Since late 2017, we have observed the critical role played by expectations for US interest rates in shaping correlation patterns. Rates of interest in the world’s largest economy are an all-important benchmark for investors to value other assets.
After all, if you expect to receive 3% a year in so-called ‘risk-free’ returns in the US, let’s say, why would you accept the same prospective returns from higher risk assets like company shares? We would instead expect the latter’s price to fall to a level where the extra returns on offer tally with the additional investment risk involved.
There has been an important reversal in US interest rate forecasts over the past few months. Rather than being expected to continue slowly rising, to 2.5% over the next year, the prevailing view among investors at the start of April 2019 was that they would fall back to around 2%.
With lower rates of interest anticipated from US risk-free assets, it has lifted the lid for asset prices across the board to rise – from government bonds to company shares. This being the case, it is hard to argue that changing US interest rate expectations haven’t contributed to recent correlations in market movements.
How long can this carry on?
Making predictions is always dangerous, but there are a number of reasons why we might expect recent correlations in asset prices to come to an end.
Recent guidance from the Federal Reserve, the US central bank, indicates that both short and long-run expectations for US interest rates have declined. If rates are structurally anchored at current levels, there will be fewer movements to drive global asset prices one way or the other.
Assuming US interest rates remain relatively static, we could well see a re-emergence of government bonds playing the role of perceived safety that they did for much of the last decade.
Indeed, German and UK government bonds performed well in December 2018 while global stockmarkets fell sharply. There is, however, a high price to pay for that diversification, at least outside of the US, as government bond yields in Europe and Japan remain close to historic lows.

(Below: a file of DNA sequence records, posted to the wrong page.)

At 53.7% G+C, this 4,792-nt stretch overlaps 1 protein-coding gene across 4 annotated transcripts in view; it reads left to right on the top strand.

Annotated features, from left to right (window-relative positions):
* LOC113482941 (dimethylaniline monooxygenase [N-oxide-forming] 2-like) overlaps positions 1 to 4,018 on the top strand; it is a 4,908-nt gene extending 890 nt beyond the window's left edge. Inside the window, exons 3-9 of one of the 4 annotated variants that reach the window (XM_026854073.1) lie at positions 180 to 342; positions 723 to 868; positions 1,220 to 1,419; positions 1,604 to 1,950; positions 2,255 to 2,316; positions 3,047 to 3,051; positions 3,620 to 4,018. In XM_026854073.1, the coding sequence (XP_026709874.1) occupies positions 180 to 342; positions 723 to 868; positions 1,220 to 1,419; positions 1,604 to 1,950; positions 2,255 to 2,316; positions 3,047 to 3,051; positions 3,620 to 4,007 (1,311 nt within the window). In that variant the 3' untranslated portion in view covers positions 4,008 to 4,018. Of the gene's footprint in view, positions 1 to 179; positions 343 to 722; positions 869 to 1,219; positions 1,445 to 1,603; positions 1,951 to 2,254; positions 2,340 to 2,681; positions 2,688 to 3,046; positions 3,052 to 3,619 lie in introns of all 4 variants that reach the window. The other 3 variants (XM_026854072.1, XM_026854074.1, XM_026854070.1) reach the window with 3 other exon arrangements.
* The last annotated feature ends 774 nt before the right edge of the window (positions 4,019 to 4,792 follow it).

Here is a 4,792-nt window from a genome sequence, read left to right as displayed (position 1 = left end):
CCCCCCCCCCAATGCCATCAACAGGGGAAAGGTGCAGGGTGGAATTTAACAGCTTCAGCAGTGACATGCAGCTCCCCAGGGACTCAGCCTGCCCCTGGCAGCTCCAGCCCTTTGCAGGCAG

While we should be wary of dismissing the correlating force of interest rates, it’s worth remembering that they are not the only factor that matters. It is not obvious, for example, that the performance of commodities, like gold and oil, over the last year has been related to rates.
Instead, the correlation in asset prices over the past year or so may be largely the result of coincidence. Stockmarket performance, especially in Asia, has arguably been more directly related to progress in the US-China trade dispute than to US interest rates.
It remains to be seen whether more normal levels of diversification will reassert themselves in the near future. However, the last year has shown the dangers of putting too much faith in diversification persisting, and in trying to control short-term volatility at the expense of returns.
Shorter-term correlation patterns may be unpredictable, but we can be more confident of diversification over the longer term when the fundamental drivers of asset returns differ. For instance, we would expect UK property prices to be driven by different forces than the prices of South Korean small companies’ shares.
Investors who seek to manage portfolio volatility on the basis that certain assets will always offer safety, and who hold those assets even if they do not think they are attractive in their own right, will always be vulnerable to the types of shift in the environment we have recently seen.
More effective diversification can be achieved by identifying idiosyncratic episodes, where asset prices are moved away from their fundamental value by irrational investor behaviour, that relate to specific regions or asset classes. Such episodes are typically unrelated to the broader market.
Opportunities like this have been few and far between so far in 2019. However, one rarely has to wait long for them to emerge.
The views expressed by the author should not be taken as a recommendation, advice or forecast.
Neither past performance nor the current situation are guides to future performance.The value and income from the fund's assets will go down as well as up. This will cause the value of your investment to fall as well as rise and you may get back less than you originally invested.